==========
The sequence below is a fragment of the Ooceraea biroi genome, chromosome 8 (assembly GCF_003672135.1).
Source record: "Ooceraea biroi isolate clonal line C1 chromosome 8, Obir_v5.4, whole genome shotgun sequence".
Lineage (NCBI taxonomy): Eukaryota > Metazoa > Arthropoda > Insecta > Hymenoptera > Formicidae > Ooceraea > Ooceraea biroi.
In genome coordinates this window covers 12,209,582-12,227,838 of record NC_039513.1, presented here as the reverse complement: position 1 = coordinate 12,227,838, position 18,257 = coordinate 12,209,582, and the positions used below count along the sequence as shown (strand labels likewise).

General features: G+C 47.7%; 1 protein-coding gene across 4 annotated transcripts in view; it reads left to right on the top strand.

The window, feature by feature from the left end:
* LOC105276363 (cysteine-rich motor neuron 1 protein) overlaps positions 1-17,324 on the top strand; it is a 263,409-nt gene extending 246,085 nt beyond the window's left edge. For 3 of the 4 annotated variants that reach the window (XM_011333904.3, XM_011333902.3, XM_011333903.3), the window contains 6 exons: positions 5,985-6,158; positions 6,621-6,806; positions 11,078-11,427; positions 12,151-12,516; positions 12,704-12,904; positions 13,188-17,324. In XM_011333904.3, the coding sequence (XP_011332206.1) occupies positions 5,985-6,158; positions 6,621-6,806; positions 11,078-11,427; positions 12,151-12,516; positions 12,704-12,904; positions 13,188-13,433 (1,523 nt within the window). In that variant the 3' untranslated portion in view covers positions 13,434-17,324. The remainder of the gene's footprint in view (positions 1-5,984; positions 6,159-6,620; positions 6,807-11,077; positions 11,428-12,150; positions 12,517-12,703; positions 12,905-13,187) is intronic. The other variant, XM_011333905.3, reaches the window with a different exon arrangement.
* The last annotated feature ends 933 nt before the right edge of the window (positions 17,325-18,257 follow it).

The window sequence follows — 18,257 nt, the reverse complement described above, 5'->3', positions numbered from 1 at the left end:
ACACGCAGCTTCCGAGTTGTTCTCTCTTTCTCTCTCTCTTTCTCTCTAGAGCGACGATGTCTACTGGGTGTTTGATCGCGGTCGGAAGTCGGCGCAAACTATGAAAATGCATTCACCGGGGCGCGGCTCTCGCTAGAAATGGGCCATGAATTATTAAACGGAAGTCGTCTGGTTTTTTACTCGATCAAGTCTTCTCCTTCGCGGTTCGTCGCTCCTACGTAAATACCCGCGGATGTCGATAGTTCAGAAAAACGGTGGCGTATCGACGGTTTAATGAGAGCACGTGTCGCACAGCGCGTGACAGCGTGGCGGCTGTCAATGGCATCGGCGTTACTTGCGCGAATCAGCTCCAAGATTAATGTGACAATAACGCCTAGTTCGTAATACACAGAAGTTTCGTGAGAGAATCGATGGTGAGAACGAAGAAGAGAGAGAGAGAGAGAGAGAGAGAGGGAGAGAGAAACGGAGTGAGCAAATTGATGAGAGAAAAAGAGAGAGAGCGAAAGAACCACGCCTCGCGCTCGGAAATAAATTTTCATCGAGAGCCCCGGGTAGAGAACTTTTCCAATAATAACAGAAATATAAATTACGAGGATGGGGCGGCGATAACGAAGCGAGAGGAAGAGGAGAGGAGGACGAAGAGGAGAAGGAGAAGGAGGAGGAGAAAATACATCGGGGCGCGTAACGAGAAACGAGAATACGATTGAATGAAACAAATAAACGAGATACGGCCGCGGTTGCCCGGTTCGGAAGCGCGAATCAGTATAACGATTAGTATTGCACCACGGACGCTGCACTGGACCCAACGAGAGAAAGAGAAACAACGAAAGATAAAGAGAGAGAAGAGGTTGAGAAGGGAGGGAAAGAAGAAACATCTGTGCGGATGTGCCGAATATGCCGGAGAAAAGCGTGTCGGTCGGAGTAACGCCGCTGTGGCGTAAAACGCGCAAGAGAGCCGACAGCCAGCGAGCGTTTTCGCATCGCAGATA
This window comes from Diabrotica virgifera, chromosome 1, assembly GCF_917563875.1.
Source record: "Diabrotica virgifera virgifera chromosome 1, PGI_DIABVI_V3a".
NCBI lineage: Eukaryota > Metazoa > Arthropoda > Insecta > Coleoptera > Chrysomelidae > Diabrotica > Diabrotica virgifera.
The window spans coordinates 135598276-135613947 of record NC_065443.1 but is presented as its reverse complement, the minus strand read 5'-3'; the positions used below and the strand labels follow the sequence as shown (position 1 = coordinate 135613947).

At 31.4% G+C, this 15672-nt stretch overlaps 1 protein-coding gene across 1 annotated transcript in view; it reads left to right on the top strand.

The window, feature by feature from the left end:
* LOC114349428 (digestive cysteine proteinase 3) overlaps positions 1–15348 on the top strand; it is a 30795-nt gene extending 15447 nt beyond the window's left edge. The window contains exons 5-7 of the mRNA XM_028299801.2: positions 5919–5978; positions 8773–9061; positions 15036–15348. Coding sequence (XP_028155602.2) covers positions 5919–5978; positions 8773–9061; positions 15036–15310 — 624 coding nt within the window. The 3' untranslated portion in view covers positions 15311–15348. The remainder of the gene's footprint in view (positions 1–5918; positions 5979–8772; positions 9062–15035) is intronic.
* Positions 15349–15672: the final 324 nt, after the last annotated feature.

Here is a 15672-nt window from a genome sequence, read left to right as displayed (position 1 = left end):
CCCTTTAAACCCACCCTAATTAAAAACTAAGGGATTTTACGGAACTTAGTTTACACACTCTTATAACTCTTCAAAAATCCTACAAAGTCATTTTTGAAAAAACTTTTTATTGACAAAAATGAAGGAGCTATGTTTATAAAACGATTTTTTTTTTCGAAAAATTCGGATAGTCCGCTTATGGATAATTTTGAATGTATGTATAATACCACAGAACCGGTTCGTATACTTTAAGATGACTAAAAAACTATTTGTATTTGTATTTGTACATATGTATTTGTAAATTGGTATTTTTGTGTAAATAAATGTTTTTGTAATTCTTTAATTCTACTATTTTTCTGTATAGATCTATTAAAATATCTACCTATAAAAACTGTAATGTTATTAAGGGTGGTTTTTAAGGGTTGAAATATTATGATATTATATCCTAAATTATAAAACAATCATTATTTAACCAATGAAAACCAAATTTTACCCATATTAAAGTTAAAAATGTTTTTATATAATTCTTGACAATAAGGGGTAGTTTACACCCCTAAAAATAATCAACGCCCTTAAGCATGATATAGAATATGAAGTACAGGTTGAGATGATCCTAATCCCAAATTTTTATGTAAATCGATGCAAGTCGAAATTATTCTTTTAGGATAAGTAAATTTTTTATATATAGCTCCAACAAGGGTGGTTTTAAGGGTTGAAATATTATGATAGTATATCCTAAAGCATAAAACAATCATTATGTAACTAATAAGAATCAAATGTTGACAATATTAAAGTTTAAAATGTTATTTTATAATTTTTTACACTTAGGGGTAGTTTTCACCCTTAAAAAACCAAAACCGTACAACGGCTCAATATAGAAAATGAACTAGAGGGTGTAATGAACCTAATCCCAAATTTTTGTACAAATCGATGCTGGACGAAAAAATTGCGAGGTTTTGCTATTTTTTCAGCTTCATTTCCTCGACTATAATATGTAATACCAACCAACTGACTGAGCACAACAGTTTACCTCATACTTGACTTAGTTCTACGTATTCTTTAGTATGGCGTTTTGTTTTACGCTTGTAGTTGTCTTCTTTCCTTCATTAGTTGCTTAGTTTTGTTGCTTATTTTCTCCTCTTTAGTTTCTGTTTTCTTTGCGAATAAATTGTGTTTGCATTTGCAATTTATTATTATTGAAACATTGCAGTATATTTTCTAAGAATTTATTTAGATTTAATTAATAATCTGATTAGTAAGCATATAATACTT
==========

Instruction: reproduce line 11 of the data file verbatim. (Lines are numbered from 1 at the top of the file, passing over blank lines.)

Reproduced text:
This window comes from Diabrotica virgifera, chromosome 1, assembly GCF_917563875.1.